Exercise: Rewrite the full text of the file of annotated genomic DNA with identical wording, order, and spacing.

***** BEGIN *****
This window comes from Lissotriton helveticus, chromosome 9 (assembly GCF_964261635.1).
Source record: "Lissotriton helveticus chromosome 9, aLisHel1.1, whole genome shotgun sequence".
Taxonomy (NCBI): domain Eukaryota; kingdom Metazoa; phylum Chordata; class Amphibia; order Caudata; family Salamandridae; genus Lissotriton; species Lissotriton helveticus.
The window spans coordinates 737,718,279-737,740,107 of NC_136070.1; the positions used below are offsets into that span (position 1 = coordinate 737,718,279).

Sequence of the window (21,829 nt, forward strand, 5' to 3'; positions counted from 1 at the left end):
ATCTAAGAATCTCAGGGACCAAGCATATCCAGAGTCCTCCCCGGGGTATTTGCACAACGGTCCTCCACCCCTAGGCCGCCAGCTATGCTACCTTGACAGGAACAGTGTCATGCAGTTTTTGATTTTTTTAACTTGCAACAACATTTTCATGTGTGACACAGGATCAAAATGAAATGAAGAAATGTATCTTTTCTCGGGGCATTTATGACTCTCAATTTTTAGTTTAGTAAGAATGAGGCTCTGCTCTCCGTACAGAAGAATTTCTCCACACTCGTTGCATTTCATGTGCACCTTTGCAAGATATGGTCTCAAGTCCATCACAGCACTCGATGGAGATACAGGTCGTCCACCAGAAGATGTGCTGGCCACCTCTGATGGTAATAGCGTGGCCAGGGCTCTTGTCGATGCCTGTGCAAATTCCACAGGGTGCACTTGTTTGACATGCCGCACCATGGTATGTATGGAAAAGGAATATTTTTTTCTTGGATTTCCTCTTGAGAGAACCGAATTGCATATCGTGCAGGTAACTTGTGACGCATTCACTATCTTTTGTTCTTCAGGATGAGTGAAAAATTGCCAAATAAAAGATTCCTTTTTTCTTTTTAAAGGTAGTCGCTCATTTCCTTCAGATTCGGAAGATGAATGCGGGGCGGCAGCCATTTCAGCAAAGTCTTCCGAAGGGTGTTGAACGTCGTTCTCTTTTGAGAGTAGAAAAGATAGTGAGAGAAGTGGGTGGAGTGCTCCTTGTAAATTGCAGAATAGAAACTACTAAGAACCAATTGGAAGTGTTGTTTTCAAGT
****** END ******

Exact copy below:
This window comes from Lissotriton helveticus, chromosome 9 (assembly GCF_964261635.1).
Source record: "Lissotriton helveticus chromosome 9, aLisHel1.1, whole genome shotgun sequence".
Taxonomy (NCBI): domain Eukaryota; kingdom Metazoa; phylum Chordata; class Amphibia; order Caudata; family Salamandridae; genus Lissotriton; species Lissotriton helveticus.
The window spans coordinates 737,718,279-737,740,107 of NC_136070.1; the positions used below are offsets into that span (position 1 = coordinate 737,718,279).

Sequence of the window (21,829 nt, forward strand, 5' to 3'; positions counted from 1 at the left end):
ATCTAAGAATCTCAGGGACCAAGCATATCCAGAGTCCTCCCCGGGGTATTTGCACAACGGTCCTCCACCCCTAGGCCGCCAGCTATGCTACCTTGACAGGAACAGTGTCATGCAGTTTTTGATTTTTTTAACTTGCAACAACATTTTCATGTGTGACACAGGATCAAAATGAAATGAAGAAATGTATCTTTTCTCGGGGCATTTATGACTCTCAATTTTTAGTTTAGTAAGAATGAGGCTCTGCTCTCCGTACAGAAGAATTTCTCCACACTCGTTGCATTTCATGTGCACCTTTGCAAGATATGGTCTCAAGTCCATCACAGCACTCGATGGAGATACAGGTCGTCCACCAGAAGATGTGCTGGCCACCTCTGATGGTAATAGCGTGGCCAGGGCTCTTGTCGATGCCTGTGCAAATTCCACAGGGTGCACTTGTTTGACATGCCGCACCATGGTATGTATGGAAAAGGAATATTTTTTTCTTGGATTTCCTCTTGAGAGAACCGAATTGCATATCGTGCAGGTAACTTGTGACGCATTCACTATCTTTTGTTCTTCAGGATGAGTGAAAAATTGCCAAATAAAAGATTCCTTTTTTCTTTTTAAAGGTAGTCGCTCATTTCCTTCAGATTCGGAAGATGAATGCGGGGCGGCAGCCATTTCAGCAAAGTCTTCCGAAGGGTGTTGAACGTCGTTCTCTTTTGAGAGTAGAAAAGATAGTGAGAGAAGTGGGTGGAGTGCTCCTTGTAAATTGCAGAATAGAAACTACTAAGAACCAATTGGAAGTGTTGTTTTCAAGT